[Pam. Photo: Patrick Egan]
|Every so often I run across someone with a story to tell. Often, the encounter is in a pub in New York City, Yuma, Arizona, Juneau, Alaska or someplace in between. For example:|
|Then, a few nights ago, at our home on Rainbow Lake, NY, we had our friends Pam and Hans over for some wine and cheese. (This was the couple who sold us the R-Pod that I blogged so much about during two cross-country trips). We sat in our screened in porch and talked. I told them of my long time dream to hike the Northville-Lake Placid Trail, or the Pacific Crest Trail (I’ve never really had much interest in the Appalachian Trail). Then Pam began a story that made me pull my chair closer to her. I grabbed a notebook and a pen. I took notes about her adventure. I paid attention this time. It was a story worth hearing–and it was a story I had to write…|
|Pam was twenty-something in the early 1970’s when her father passed away. Her dad was the rock, the foundation of her family. Her parents had met and married during WWII. He was apparently a man of big dreams and those dreams brimmed with adventure and travel. He dreamt of hiking the Appalachian Trail–he considered walking across America, from the Atlantic to the Pacific. When he died, his dreams died with him.
The bond between Pam’s mother and father was sublime and solid. So it was no great surprise that his death created a void in the world of Pam’s mom. She went into a deep depression and this darkness alarmed the family.
. . .
One New Year’s Eve, Pam and her two brothers sat at the dining room table pouring over their father’s maps and articles, thinking of his unfulfilled travel dreams. The siblings sat and pondered about what they could do to honor their dad’s memory and perhaps to bring their mother back into the light. That night a plan was made. Why not take their mom on a journey–something that would approximate the cross-country hike?
But, could their mother, now in her 60’s carry a full backpack on a lengthy hike? It seemed unlikely, so another decision was made. They would use a donkey to carry some of the load! The Sicilian donkey was purchased from a farm in Massachusetts. One of the siblings came up with the name Donkey Oatie. It seemed to fit.
|“Let’s start at Harriman State Park in New York State and head west.” I could hear the brother say. “We’ll see how far we get and when feel we’ve had enough, we’ll end our trip”.|
|The family looked at each other and must have been thinking the same thought: “An impossible journey…it’s 840 miles of walking!” But the planning went forward, nonetheless.|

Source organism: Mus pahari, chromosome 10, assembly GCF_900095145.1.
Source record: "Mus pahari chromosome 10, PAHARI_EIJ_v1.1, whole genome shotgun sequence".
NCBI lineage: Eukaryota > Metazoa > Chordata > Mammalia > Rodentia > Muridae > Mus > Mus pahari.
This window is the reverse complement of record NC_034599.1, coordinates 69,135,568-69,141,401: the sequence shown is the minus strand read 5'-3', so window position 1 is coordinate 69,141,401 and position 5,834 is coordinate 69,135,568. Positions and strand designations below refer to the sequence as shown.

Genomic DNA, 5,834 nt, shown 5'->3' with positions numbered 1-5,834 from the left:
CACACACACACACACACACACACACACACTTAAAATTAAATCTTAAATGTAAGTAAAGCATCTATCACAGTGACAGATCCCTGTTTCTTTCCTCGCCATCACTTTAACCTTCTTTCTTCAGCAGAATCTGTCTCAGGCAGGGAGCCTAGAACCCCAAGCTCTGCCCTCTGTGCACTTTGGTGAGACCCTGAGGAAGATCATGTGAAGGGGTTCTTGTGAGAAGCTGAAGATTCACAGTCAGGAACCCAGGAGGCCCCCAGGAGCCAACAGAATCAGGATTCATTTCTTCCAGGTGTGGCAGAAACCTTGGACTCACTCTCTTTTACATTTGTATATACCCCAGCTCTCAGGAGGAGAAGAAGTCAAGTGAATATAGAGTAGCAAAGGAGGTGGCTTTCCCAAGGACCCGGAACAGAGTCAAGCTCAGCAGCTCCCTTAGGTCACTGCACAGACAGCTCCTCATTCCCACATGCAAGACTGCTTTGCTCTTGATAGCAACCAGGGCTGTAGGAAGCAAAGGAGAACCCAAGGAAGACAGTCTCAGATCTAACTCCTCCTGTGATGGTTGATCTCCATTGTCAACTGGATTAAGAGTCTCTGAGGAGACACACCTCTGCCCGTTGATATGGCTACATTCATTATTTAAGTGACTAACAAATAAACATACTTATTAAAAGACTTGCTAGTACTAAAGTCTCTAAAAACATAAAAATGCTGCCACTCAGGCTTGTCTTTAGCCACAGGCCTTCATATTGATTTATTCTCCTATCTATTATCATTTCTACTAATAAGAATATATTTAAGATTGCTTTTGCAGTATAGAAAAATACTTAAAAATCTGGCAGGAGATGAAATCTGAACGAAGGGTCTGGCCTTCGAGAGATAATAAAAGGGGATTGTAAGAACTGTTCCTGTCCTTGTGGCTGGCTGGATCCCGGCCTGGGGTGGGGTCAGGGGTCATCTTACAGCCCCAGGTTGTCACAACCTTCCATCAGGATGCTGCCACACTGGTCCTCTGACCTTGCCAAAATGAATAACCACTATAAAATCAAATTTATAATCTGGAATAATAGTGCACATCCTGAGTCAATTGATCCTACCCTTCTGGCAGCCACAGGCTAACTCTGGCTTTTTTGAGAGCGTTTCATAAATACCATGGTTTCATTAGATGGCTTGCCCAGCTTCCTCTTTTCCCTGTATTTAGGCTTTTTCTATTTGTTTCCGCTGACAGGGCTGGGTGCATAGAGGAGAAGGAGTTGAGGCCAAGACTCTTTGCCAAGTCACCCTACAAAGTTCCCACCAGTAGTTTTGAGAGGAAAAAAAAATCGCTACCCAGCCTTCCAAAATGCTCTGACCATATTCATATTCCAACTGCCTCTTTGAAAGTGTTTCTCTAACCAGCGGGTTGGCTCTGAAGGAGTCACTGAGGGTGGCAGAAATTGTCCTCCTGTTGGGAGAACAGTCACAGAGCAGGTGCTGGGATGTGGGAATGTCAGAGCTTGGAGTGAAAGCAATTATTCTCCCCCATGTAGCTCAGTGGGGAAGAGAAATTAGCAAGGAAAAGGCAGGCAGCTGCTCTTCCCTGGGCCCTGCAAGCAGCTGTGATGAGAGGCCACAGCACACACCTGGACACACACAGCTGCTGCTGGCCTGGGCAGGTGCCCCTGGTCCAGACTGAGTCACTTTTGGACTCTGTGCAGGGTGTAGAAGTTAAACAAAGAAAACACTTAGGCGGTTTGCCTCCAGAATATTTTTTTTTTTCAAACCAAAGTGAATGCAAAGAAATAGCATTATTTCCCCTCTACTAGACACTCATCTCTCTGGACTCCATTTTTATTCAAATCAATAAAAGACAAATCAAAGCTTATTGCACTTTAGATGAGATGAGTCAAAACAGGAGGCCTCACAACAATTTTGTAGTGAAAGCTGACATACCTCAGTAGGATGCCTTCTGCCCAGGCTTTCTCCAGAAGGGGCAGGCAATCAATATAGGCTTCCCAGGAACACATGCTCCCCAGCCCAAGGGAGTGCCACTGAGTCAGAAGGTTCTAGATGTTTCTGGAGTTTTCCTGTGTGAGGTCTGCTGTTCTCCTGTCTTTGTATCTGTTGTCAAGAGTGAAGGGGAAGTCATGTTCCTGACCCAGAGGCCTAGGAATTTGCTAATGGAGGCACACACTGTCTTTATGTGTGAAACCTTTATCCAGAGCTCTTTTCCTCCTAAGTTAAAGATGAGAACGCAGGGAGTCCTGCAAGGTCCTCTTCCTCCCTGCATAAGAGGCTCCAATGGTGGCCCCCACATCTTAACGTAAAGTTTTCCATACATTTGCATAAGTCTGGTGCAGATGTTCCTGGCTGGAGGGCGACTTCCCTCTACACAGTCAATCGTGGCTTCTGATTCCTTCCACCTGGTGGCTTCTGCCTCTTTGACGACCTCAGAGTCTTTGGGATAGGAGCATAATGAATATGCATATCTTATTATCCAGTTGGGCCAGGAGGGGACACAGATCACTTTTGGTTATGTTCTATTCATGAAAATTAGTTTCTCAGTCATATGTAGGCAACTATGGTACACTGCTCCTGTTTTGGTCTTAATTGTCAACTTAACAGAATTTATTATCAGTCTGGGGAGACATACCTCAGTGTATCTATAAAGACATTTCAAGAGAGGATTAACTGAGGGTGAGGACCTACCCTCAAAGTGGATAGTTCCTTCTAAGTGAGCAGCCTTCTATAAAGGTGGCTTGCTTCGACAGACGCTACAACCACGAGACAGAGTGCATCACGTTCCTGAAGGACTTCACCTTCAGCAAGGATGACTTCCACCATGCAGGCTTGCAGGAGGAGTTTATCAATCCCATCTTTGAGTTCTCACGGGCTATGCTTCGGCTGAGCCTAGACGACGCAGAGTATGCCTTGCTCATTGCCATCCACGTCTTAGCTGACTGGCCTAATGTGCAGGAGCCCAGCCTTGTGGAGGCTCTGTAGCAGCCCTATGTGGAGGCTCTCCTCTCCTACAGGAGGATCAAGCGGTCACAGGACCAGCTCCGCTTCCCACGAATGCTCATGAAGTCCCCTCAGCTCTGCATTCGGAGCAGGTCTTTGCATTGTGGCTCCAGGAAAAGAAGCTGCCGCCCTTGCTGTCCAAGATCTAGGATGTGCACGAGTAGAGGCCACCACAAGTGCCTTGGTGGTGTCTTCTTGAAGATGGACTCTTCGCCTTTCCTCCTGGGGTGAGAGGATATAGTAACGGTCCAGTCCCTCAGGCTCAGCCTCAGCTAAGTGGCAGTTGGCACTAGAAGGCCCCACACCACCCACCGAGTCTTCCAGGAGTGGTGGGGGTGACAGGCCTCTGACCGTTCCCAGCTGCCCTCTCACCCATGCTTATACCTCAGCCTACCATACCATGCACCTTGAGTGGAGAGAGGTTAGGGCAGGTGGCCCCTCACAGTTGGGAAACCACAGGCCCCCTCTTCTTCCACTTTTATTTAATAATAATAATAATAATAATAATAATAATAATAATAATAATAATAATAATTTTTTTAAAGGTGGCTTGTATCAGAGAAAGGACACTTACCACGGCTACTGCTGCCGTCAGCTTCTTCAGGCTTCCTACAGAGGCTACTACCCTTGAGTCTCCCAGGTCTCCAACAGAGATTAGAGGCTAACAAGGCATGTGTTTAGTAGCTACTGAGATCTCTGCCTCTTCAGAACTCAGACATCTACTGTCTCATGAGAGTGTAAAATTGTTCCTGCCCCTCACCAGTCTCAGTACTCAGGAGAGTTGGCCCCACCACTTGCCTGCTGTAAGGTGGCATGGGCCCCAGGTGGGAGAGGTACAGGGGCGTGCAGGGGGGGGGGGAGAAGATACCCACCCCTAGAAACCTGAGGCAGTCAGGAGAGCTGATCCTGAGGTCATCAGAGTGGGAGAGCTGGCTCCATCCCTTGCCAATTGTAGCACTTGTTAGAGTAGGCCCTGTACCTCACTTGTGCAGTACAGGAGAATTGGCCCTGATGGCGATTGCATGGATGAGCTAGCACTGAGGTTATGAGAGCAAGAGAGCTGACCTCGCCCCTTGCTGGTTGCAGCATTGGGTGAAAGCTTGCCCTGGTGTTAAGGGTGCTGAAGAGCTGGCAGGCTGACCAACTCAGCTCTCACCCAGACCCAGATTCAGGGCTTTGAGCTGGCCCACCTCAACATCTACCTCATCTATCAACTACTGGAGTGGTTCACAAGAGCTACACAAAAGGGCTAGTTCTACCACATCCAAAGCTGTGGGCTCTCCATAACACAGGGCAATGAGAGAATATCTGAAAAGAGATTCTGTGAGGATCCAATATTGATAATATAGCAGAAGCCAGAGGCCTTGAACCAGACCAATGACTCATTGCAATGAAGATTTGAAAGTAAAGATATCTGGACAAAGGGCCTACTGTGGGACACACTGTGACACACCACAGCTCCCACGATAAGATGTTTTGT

|They mapped out a trip through New Jersey and Pennsylvania using State Parks as campgrounds. When they reached the Keystone State, they ran into a problem. NO PETS ALLOWED in many of the parks and a donkey was classified as a pet (?). So they took to the back roads and soon found that this “very private trip became a very public one”. A family friend was an AP photographer and he began phoning newspapers and Fire Departments along the route. It wasn’t long before the travelers were being greeted by small crowds in small towns and villages.|
|But, it was on a lawn in a small Pennsylvania town where the story takes a special turn.|
|They were invited by a woman to have lunch on a lawn. This stranger, this woman brought her mother out of the house to join everyone for lunch. The mother had her own story to tell. Sadly, the mother had terminal cancer. She had also lost her husband. Pam’s mother and this woman spoke about dreaming of destinations. It was a widow to widow conversation. The ill woman said that her life-long dream was to see the ocean..but something always came up and the trip never took place. The daughter sat nearby and listened to the talk of the unfulfilled dreams of two women–who had both lost their husbands. The ill woman told Pam’s mother how much she admired her efforts to fulfill her dreams and that of her late husband. Pam’s mother told the woman that the sea wasn’t so far away.
The daughter sat and listened. Several weeks later she did indeed make the trip with her mother, who finally got to look out over the sea.
|The woman died two weeks after the trip.|
|Her daughter wrote later and told the family that she would always be grateful for the advice of Pam’s mother. She said in the letter that those two weeks gave her that precious time to bond in that final way and to say good-bye to her mother.|
|Since that evening on our porch, I’ve thought about my own dreams of making a journey..but my plans seemed lame and insignificant when compared to the story I had been told.|
|And, besides, how could I ever make such a difference in the lives of two strangers from a simple lunch on a lawn in Pennsylvania?|
|The answer came to me during a sleepless night. You really can’t plan for such outcomes–they somehow seek you out and fall into your lap. The important thing is that you take that first step on the journey that only you can begin.
And, why are all such journeys of such importance? Why was the terminally ill mother and her daughter’s trip to the Atlantic of such importance? Why did Pam’s trip with her mother..attempting to honor the father’s fascination with journeys..make such an impression with a stranger on a lawn in a small Pennsylvania town? And why did the story touch me so much?
It’s all been said so well in a cliché, an old saying, a common remark made in many situations..You just don’t know how long you have on this earth..every moment is precious..and can never be regained.